Hear me Roar
Gutsy female vocalists are vying their way back up the pop charts
For the first time in several long years that have been dominated by female pop-music drivel, strong female vocalists are emerging onto the music scene en mass. Although they are still the exception and not the rule, there are inspiring new voices on the scene. Now artists like Ke$ha and Christina Aguilera have Florence Welch of Florence and the Machine, and Marina Diamandis of Marina and the Diamonds, to contend with. Both Welch and Diamandis write their own music and perform fully clothed (which is a welcome change in these days of pant-less pop stars). Yet, perhaps surprisingly, they are garnering widespread public attention as well as critical acclaim. There seems to be an inclination toward the acceptance of female vocals and songwriting into main-steam music again.
Make no mistake, evil forces such as Katy Perry’s candyland-themed video for Teenage Dream and her whipped cream shooting breasts are still trying hard to keep female pop in the over-sexualized pigeon hole it has been so comfortable residing in. It may be too early to tell, but the trend toward featuring authentic, female songwriters is a long-awaited move away from the pre-fab bubblegum pop we’re so used to hearing on mainstream radio. Unorthodox female artists like Kate Nash, Welch, and Diamandis are garnering serious attention on traditionally fluff-filled, music charts and radio stations.
So where have they been hiding for the past several years?
Is this a question of record companies hesitating to back up strong female artists after the overwhelming success of pop-tarts and teen queen’s that have dominated the charts? As the saying goes, “if it ain’t broke, don’t fix it”. And with the exception of some truly exciting female songwriters in the mid 90’s(Tory Amos and Liz Phair come to mind), female pop has been following a fairly strict equation for success that involves creating “talent” from the Frankenstein mould, predetermined by record execs. Like Miley Cyrus, for the past several years, these label-created, wet dreams of female talent just “couldn’t be tamed”– until now.
Sam Machkoveck’s recent article “Beyond Gaga”, in The Atlantic, covers gutsy, female songwriter Alexis Krauss of Brooklyn act, Sleigh Bells. Machkoveck sums up this notion of consistently dismal, female pop careers, observing that many of [Krauss’] bubble-gum-pop peers did their damnedest to emerge from their careers as "mature," only to look pathetic and exploited; think Britney Spears sweating in a loft full of half-naked men in the "I'm A Slave 4 U" video, or even Miley Cyrus slithering around in a birdcage in her latest attempt at maturity. It seems as though record companies are more interested in making a quick buck rather than selecting and developing female artists for long term careers. Which leads to another question about the emergence of female music talent: “the Lady Gaga Effect”.
Has Gaga made it OK for smart female artists to be relevant again? Gaga certainly doesn’t shy away from controversy – in fact, most would argue that she has built a career out of causing controversy. Nor does she shy away from what some would consider traditionally masculine traits for a pop princess. She is out-spoken, aggressive, driven, and quite fearless in her quest for pop music domination. Quite a departure from her sickly sweet pop peers. Gaga has certainly received her fare share of credit for driving female pop in a different and possibly more thoughtful direction.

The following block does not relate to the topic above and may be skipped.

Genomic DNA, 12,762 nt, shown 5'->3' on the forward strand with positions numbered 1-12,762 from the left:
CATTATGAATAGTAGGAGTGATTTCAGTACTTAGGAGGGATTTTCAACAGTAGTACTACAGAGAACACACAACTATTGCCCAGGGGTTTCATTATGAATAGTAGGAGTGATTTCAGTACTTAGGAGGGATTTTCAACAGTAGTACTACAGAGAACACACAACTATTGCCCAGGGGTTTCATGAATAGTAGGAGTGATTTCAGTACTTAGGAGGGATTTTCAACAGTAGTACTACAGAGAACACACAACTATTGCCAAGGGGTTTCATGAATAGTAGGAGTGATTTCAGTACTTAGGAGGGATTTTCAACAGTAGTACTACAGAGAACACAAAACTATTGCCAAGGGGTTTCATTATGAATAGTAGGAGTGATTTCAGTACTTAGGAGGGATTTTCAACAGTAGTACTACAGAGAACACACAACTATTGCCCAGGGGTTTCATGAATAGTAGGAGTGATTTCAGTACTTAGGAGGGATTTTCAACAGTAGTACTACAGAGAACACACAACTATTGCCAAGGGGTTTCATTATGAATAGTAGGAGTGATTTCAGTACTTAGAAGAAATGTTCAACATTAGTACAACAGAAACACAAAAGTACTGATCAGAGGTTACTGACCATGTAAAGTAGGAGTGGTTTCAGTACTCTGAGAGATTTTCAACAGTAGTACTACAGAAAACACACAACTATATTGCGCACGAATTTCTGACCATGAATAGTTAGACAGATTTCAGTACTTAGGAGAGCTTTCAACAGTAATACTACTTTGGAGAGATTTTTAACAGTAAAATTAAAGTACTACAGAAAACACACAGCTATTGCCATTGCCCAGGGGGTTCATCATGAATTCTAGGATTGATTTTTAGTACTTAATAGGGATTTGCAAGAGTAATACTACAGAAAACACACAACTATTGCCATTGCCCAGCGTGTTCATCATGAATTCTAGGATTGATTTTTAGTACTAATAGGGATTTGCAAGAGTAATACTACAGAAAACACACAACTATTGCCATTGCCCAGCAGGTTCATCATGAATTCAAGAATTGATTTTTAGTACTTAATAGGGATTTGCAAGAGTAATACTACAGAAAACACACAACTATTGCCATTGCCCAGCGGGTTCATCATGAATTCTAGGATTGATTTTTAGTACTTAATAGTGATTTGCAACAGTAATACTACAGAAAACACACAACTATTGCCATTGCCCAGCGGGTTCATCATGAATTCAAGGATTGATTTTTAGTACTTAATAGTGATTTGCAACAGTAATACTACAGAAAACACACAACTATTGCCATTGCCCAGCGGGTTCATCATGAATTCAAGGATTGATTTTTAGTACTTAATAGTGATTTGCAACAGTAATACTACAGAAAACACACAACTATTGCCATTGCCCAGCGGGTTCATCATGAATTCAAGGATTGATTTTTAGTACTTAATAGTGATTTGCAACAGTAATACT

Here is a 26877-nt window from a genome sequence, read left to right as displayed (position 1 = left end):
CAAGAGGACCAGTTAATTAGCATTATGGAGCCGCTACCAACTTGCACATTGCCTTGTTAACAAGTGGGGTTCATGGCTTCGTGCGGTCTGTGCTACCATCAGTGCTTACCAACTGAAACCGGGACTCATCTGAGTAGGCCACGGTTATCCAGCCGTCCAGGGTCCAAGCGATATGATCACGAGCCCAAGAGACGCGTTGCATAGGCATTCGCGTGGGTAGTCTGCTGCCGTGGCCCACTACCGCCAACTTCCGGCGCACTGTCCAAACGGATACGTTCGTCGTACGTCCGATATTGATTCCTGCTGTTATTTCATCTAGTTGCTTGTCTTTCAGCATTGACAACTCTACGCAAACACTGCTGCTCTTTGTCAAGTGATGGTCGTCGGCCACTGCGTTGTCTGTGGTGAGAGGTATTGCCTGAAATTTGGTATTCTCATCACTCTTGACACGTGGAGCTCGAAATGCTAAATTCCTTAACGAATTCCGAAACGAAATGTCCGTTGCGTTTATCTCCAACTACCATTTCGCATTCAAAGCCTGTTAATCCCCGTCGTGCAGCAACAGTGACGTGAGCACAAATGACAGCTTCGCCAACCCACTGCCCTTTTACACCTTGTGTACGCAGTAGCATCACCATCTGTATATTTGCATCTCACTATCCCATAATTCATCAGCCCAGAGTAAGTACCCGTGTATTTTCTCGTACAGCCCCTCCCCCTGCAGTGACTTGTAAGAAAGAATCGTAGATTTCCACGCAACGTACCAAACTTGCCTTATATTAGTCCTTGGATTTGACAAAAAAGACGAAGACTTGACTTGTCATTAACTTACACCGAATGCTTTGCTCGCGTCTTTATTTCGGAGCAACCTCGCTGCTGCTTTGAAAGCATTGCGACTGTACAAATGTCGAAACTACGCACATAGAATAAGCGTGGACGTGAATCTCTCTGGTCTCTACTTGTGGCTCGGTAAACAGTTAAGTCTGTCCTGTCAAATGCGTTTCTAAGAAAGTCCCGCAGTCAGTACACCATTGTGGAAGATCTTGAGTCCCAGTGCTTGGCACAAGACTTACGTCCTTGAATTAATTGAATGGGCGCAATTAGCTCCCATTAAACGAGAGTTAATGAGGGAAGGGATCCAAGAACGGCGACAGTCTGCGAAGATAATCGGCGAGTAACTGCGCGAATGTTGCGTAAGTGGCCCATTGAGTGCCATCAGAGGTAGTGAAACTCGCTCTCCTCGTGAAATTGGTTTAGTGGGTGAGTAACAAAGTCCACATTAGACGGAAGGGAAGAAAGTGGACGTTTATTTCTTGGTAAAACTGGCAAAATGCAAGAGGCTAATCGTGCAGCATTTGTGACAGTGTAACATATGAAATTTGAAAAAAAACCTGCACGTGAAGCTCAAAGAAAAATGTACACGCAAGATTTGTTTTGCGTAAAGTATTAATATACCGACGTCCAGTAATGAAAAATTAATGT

That being said, don’t be too quick to jump on this bandwagon of thinking.
Gaga for electro-dripping dance parties in your apartment - yes, but for lyrics that make you think and force you to play songs on repeat because the lyrics are just so damn clever -not so much. From her creative costumes; often the product of partnerships with couture houses (Uncle Karl can’t get enough of her) to her stage performances (at times transcendent and more suitably identified as performance art than award show fluff), Lady Gaga has undoubtedly broadened the public’s perception by offering a different image of mainstream pop.
However, Gaga is no Stevie Nicks. Leotards and catchy pop tunes don’t inspire me toward personal reflection the way that Welch’s songwriting talents do. I also find it rather unfortunate that Gaga had to stop wearing pants and shoot fireworks out of her bra to get attention from mass media. Although many claim Gaga had to comply with record label direction until she reached mega-stardom to get her “real” message across, this doesn’t seem to be the case when it comes to Welch, Diamondis, Nash and Krauss.
In fact, both Welch and Diamondis received most of their early support from the BBC. Welch was promoted as part of “BBC Introducing” a showcase for new artists, and Diamondis rose to fame after reaching number two on The BBC Sound of 2010 poll list. Each of them went on to top pop charts around the world and had extremely successful record releases in 2010. Perhaps this is an issue of lack of support for gifted female writing and vocal talent. The CBC is chronically late in “introducing” and featuring exciting Canadian talent. A station comparable to BBC Radio One does exist in Canada; however, CBC Radio 3, which features new Canadian independent pop, rock, electronic and hip hop musicians is only broadcast on satellite radio, limiting potential exposure to great new acts.
Be it a lack of record label support worldwide or a lack of viable avenues for exposure of new artists in Canada, it would be nice to think this trend in featuring legitimate female songwriting and vocal talent will continue to be represented in popular music. It’s about time for pop music to offer more than a one-dimensional representation of women in music.